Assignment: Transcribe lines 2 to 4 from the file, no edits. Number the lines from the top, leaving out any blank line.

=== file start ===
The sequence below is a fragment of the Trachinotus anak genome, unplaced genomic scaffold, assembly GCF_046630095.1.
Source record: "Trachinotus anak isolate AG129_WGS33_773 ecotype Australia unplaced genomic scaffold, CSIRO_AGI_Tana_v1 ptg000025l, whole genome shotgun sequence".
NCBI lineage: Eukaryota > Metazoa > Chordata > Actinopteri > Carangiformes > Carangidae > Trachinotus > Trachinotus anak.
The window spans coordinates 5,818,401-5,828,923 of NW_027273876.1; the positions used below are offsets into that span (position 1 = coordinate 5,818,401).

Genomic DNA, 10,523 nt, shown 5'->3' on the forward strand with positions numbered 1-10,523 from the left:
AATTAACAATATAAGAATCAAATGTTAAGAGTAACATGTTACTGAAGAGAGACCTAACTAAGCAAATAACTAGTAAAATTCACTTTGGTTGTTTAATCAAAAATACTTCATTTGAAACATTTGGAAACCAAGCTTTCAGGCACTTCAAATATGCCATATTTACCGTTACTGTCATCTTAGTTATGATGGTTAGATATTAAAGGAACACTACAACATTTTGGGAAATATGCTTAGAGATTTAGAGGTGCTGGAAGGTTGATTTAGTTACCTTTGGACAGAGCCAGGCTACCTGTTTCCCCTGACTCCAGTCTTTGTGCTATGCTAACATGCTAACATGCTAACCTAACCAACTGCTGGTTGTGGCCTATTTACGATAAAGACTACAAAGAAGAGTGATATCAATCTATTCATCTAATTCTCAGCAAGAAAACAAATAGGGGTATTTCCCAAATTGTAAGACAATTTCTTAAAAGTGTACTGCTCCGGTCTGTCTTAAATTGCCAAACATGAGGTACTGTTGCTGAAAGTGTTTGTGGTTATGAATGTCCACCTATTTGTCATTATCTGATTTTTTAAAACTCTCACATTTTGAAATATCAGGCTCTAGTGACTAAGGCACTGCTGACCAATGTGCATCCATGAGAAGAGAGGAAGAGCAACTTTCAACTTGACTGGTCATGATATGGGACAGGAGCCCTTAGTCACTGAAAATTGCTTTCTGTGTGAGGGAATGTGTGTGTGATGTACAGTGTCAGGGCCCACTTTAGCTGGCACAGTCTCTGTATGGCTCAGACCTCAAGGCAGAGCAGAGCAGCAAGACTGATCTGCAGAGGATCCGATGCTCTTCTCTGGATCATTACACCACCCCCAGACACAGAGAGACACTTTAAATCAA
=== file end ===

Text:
Source record: "Trachinotus anak isolate AG129_WGS33_773 ecotype Australia unplaced genomic scaffold, CSIRO_AGI_Tana_v1 ptg000025l, whole genome shotgun sequence".
NCBI lineage: Eukaryota > Metazoa > Chordata > Actinopteri > Carangiformes > Carangidae > Trachinotus > Trachinotus anak.
The window spans coordinates 5,818,401-5,828,923 of NW_027273876.1; the positions used below are offsets into that span (position 1 = coordinate 5,818,401).